You really have to love Pocono
LONG POND, Pa. -- Pocono Raceway gets a bad rap.
All people want to do is complain about how long and boring the races are; how the track is stuck out in the middle of nowhere, far from civilization; how it can be raining in Turn 1 and sunny in Turn 3; how they would do a service to the sport by turning this into a natural preserve.
As one person said on pit road during Saturday's qualifying, "The best thing about Pocono is leaving."
People forget about all the things there are to like about this track built along Long Pond Road. Between the tall pines, mountain lakes and hand-carved bears, the scenery around this 2.5-mile oasis is breathtaking, much more appealing to the eye than some of the cookie-cutter tracks that are in the middle of large concrete parking lots.
At what other track can you find a large collection of boulders painted with the car numbers of the sport's legends? At what other track can you find a large collection of boulders?
Then there are the unusual debris cautions, otherwise known as wildlife. A chicken that initially was identified as a turkey once got onto the track to bring out the yellow. Neil Bonnett once hit a deer so hard in practice that one of its legs became a permanent fixture in his grille.
Legend has it that a black bear once tried to get into the booth with a NASCAR official.
And then there was arguably the best story, the 1993 race in which a highly intoxicated fan wandered across the track, escaping over the wall just before Davey Allison and Kyle Petty turned him into roadkill. That brought on a manhunt into a nearby swamp, where the local man eventually was snagged and held on a $20,000 bond.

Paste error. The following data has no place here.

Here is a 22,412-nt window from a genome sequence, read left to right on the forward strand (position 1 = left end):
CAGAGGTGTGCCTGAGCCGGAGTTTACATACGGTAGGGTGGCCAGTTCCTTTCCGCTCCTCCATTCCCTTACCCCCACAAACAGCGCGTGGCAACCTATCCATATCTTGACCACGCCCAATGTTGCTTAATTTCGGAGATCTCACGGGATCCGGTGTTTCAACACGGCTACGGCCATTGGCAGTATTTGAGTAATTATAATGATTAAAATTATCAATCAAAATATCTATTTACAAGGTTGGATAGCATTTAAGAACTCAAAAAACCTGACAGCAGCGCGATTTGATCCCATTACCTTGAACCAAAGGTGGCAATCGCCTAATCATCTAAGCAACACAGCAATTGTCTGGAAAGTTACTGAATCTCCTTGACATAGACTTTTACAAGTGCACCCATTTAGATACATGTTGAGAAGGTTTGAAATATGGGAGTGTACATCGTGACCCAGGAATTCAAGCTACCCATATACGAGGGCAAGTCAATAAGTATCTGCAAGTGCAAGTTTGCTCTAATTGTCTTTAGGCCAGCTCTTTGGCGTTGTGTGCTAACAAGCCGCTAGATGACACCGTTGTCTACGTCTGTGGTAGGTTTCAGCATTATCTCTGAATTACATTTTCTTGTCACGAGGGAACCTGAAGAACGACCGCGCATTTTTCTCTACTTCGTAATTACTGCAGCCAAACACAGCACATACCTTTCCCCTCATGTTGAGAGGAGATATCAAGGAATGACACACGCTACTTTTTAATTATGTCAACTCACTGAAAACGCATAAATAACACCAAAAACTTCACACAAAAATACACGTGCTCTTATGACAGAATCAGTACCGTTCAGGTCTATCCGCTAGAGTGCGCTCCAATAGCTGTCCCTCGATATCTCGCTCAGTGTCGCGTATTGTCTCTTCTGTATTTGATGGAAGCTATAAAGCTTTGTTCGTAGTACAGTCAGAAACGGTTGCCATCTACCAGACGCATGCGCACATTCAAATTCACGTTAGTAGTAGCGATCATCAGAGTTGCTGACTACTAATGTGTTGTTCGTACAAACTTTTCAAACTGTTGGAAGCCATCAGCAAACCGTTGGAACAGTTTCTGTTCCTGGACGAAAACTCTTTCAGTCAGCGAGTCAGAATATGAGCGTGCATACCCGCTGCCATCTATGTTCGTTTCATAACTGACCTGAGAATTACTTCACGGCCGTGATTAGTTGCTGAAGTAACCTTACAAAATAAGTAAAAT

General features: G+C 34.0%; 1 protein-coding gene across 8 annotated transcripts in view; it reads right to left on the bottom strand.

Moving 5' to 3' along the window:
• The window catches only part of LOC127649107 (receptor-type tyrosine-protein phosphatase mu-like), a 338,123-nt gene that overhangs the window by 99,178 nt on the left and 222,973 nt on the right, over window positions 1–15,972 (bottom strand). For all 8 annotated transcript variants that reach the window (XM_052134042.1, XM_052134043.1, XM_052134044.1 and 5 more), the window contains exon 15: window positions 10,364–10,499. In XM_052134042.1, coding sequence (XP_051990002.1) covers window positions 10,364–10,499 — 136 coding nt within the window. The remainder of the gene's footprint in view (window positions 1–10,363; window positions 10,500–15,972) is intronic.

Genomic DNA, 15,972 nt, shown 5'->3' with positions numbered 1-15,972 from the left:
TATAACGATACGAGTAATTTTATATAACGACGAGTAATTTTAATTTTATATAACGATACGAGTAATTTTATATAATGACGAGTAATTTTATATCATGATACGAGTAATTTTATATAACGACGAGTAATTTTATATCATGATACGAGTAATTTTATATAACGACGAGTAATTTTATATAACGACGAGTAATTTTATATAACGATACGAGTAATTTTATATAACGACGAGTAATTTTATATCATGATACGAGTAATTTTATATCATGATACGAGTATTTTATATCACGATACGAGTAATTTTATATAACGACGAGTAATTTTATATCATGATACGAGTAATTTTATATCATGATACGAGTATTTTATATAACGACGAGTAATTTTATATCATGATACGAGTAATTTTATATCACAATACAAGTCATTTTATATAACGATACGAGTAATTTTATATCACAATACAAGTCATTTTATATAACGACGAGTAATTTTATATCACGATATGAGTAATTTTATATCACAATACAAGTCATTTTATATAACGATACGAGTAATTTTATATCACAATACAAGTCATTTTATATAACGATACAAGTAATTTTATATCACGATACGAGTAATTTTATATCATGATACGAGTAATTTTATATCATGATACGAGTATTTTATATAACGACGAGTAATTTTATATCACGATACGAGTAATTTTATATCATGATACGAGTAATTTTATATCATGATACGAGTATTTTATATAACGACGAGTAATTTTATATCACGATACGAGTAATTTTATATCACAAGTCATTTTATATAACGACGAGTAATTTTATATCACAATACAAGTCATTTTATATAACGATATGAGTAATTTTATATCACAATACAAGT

You don't get that at Charlotte or Texas, where humdrum hot-dog wrappers bring out the caution.
The dining experience is unique, too. You don't find much ostrich or elk in Miami or California. You may find steak on a stone in those places, but it's probably not from a stone found behind the restaurant.
It's more laid-back than most places, too. Drivers love it because a lot of big-time media members tend to skip the event, meaning they don't face the normal scrutiny of a normal race weekend. Richard Childress probably thanked his lucky stars when he saw the first stop after his attack of Kyle Busch was here.
Dale Earnhardt Jr. was loose during his media session to the point of being downright comical, talking about hydrating with pickle juice last weekend at Kansas.
"It worked good," NASCAR's most popular driver said. "I hear it's good for hangovers, too. I could be wrong, but I felt a lot better on Tuesday than I normally do."
The track also has a unique triangle shape that no other does, and a spiffy nickname: "The Tricky Triangle," or the "Tricky Scalene," as Jeff Gordon referred to it. At how many other tracks are geometric terms a topic?
"No, I wasn't," Gordon confessed when asked if he was good in high school geometry. "Trust me."
Many drivers, such as Gordon and Mark Martin, refer to Pocono as one of their favorite tracks. What's not to like? Everything from side-by-side racing to fuel mileage racing to engine wear come into play here.